• Abstract: We want to know how perception works, so we run experiments. But what we do in those experiments often depends more on what we can measure than what we really want to know. In particular, we like to measure accuracy and response time. But do we really care that much about those? Do the people who use visualization? In this talk, I will give a brief overview of the kinds of experiments that are commonly run, and then sketch the next step: where do we go from here? What do we need to re-examine? What can we build on to learn more about what actually matters – both to visualization as a field and the people who ultimately use what we produce?

18:10 – 20:00 Welcome Reception

Tuesday, June 13th

08:50 – 10:30 Session 2: Evaluation Guidelines

(Location TBA, Chair: Michael Krone)

  • Guidelines and Recommendations for the Evaluation of New Visualization Techniques with the Means of Experimental Studies
    • Maria Luz, Otto von Guericke University, Magdeburg, Germany
    • Kai Lawonn, University of Koblenz – Landau, Germany
    • Christian Hansen, Otto von Guericke University, Magdeburg, Germany
  • From a user study to a valid claim: how to test your hypothesis and avoid common pitfalls
    • Niels de Hoon, Delft University of Technology, the Netherlands
    • Elmar Eisemann, Delft University of Technology, the Netherlands
    • Anna Vilanova, Delft University of Technology, the Netherlands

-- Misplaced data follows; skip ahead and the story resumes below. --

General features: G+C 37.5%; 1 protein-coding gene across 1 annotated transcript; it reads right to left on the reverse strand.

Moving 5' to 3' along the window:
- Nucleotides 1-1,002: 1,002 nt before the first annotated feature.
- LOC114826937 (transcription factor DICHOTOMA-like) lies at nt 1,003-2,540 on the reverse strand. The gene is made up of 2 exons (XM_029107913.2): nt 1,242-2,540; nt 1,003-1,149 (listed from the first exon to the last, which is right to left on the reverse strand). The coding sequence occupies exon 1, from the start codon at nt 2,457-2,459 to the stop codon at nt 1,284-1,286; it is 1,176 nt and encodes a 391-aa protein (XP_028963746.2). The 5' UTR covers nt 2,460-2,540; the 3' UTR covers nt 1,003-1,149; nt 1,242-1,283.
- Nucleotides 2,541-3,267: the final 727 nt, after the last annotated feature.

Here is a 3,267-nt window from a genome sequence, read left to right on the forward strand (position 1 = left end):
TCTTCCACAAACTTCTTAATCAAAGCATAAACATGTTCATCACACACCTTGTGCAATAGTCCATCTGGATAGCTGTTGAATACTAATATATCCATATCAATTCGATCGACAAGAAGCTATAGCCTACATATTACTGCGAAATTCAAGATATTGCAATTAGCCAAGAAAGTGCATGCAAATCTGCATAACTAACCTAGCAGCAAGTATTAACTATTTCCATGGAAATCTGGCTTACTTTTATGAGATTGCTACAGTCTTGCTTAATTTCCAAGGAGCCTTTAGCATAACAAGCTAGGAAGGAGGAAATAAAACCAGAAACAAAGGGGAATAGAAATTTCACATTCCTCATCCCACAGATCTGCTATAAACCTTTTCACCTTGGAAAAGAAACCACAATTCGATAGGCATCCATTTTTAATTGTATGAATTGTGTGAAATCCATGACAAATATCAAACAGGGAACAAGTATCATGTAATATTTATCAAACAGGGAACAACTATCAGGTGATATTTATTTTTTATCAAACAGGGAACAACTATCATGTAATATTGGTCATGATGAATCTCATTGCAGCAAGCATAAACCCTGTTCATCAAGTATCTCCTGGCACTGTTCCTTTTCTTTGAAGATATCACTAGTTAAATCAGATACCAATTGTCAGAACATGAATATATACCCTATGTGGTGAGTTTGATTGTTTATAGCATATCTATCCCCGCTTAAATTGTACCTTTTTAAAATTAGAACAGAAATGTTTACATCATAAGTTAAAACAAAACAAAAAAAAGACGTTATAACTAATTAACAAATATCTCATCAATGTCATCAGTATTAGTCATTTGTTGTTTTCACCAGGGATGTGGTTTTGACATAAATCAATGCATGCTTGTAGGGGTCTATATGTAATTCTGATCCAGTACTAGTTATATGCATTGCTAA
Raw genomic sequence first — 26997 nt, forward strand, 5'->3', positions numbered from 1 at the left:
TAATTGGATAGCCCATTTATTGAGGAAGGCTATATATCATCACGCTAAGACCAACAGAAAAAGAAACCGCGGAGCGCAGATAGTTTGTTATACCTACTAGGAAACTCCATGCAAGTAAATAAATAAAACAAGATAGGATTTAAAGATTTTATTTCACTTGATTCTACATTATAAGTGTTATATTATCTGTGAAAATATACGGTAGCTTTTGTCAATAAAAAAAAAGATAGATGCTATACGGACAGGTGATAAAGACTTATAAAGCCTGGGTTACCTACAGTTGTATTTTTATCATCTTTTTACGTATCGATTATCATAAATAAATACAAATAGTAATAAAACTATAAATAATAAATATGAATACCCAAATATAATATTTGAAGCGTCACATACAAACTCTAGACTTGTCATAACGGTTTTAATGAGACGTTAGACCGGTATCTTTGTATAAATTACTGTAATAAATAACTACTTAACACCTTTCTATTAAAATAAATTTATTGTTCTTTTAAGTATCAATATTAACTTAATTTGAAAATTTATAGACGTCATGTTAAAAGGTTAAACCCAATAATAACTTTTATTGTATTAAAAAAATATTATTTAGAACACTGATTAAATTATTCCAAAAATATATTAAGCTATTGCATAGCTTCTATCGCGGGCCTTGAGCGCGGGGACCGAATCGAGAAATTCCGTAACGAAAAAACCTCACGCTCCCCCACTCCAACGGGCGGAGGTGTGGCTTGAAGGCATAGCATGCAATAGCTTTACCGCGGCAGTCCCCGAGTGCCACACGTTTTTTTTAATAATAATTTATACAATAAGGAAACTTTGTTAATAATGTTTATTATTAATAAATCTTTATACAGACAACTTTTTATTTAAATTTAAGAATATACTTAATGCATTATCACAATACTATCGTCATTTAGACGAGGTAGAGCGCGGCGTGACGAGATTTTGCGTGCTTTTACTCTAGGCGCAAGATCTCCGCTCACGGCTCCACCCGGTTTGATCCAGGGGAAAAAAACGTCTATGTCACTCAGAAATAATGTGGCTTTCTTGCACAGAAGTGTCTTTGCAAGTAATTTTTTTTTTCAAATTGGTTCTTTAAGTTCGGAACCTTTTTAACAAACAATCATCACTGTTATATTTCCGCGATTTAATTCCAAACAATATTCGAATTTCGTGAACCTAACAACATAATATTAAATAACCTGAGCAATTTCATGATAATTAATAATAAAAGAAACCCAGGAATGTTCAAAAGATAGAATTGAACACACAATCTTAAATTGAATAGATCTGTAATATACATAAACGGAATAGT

• Invited talk: Reproducibility in Perception-Based Medical Visualization Studies
    • Bernhard Preim – Head of the Visualization group at the Otto von Guericke University, Magdeburg, Germany
    • Abstract: In this talk, I re-examine a number of perception-based studies that were performed to understand depth and shape perception, e.g. in visualizations of vascular structures or DTI fiber tracts. The results of these experiments indicate whether some depth-encoding techniques, such as color scales, halos or lighting schemes improve perception over standard techniques and how different depth-encoding techniques perform relative to each other. Many questions arise w.r.t. trustworthiness and generalizability of the results. In this talk, I focus on the reproducibility, often also referred to as internal validity of the results.

10:30 – 11:00 Coffee Break

11:00 – 12:30 Closing Keynote

(Location TBA, Chair: Anna Vilanova)

  • The computational modelling of visual attention: saliency model vs saccadic model
    • Olivier Le Meur – Associate Professor at the University of Rennes, France
    • Abstract: In this presentation, we propose a new framework to predict visual scanpaths of observers while they freely watch a visual scene. The visual fixations are inferred from bottom-up saliency and several oculomotor biases. Bottom-up saliency is represented by a saliency map whereas the oculomotor biases (saccade amplitudes and saccade orientations) are modeled using public eye tracking datasets. Our experiments show that the simulated scanpaths exhibit similar trends of human eye movements in a free-viewing condition. The generated scanpaths are more similar to human scanpaths than those generated by two existing methods. In addition, we show that computing saliency maps from simulated visual scanpaths allows to outperform existing saliency models. This presentation is based on the two following papers:
      • Le Meur, O., & Liu, Z. (2015). Saccadic model of eye movements for free-viewing condition. Vision research, 116, 152-164.
      • Le Meur, O., & Coutrot, A. (2016). Introducing context-dependent and spatially-variant viewing biases in saccadic models. Vision research, 121, 72-84.

12:30 – 12:40 Closing